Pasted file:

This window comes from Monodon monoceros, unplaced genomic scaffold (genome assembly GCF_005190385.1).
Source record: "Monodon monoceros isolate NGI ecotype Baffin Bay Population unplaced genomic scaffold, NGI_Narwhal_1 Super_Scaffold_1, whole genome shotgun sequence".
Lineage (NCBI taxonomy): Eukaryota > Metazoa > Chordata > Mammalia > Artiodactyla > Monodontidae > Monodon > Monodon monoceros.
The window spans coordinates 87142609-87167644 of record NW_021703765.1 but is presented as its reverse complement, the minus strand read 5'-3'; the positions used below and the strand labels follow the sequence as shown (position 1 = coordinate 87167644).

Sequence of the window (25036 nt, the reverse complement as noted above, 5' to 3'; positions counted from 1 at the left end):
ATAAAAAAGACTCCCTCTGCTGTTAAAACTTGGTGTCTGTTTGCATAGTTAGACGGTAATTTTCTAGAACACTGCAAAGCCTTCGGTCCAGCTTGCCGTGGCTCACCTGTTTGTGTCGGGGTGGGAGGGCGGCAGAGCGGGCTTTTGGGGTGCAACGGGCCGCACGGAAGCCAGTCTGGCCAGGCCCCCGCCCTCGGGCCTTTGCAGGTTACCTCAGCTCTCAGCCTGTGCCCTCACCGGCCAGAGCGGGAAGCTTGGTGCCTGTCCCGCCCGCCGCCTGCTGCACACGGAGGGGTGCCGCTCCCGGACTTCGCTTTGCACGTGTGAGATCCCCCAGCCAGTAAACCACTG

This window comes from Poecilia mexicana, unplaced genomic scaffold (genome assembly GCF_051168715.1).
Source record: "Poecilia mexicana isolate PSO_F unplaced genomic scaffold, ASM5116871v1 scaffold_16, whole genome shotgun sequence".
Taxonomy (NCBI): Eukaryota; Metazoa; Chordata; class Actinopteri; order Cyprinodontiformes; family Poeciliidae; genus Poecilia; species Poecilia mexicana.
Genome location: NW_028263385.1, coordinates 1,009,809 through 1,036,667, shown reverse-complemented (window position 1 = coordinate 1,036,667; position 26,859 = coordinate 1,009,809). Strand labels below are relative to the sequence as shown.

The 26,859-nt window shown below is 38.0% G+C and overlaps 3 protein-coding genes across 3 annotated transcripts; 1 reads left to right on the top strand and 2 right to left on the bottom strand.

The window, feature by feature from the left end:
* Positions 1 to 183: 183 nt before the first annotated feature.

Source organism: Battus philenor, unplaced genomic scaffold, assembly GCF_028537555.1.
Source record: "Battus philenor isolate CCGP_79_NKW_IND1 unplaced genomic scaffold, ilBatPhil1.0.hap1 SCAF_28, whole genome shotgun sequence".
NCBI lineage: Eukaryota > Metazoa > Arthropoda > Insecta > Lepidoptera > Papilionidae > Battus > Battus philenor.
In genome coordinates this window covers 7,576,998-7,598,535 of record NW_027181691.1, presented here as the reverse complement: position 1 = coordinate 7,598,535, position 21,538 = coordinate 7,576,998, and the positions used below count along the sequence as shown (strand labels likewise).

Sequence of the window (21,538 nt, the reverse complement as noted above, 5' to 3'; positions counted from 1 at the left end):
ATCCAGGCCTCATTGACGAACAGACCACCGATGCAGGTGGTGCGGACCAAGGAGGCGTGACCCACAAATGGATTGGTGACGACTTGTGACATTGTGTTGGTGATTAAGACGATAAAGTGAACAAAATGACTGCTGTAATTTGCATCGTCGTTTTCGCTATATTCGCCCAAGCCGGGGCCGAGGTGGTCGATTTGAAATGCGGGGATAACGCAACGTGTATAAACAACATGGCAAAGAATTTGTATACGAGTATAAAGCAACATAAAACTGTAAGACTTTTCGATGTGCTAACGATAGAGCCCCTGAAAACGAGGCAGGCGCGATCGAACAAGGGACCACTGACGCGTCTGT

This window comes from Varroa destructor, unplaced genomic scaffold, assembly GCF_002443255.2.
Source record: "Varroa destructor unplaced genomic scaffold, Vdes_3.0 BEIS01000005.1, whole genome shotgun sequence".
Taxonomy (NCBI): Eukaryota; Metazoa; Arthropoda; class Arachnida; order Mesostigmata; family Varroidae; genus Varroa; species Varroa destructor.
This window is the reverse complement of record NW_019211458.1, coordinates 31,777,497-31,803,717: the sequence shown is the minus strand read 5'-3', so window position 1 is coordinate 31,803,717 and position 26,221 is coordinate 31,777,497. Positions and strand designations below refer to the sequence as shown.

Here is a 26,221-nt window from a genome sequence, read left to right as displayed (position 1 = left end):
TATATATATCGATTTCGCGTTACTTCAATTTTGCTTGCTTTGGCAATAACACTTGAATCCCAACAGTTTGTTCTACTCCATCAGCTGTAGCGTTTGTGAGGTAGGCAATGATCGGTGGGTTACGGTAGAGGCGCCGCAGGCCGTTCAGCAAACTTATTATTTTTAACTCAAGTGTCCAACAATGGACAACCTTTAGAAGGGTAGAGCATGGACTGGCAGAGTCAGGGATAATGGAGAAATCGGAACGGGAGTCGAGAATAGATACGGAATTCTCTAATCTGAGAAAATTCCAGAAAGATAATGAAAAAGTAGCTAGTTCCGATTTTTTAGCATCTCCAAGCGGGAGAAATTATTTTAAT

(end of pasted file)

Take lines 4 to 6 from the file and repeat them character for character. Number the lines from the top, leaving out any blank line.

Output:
The window spans coordinates 87142609-87167644 of record NW_021703765.1 but is presented as its reverse complement, the minus strand read 5'-3'; the positions used below and the strand labels follow the sequence as shown (position 1 = coordinate 87167644).

Sequence of the window (25036 nt, the reverse complement as noted above, 5' to 3'; positions counted from 1 at the left end):
ATAAAAAAGACTCCCTCTGCTGTTAAAACTTGGTGTCTGTTTGCATAGTTAGACGGTAATTTTCTAGAACACTGCAAAGCCTTCGGTCCAGCTTGCCGTGGCTCACCTGTTTGTGTCGGGGTGGGAGGGCGGCAGAGCGGGCTTTTGGGGTGCAACGGGCCGCACGGAAGCCAGTCTGGCCAGGCCCCCGCCCTCGGGCCTTTGCAGGTTACCTCAGCTCTCAGCCTGTGCCCTCACCGGCCAGAGCGGGAAGCTTGGTGCCTGTCCCGCCCGCCGCCTGCTGCACACGGAGGGGTGCCGCTCCCGGACTTCGCTTTGCACGTGTGAGATCCCCCAGCCAGTAAACCACTG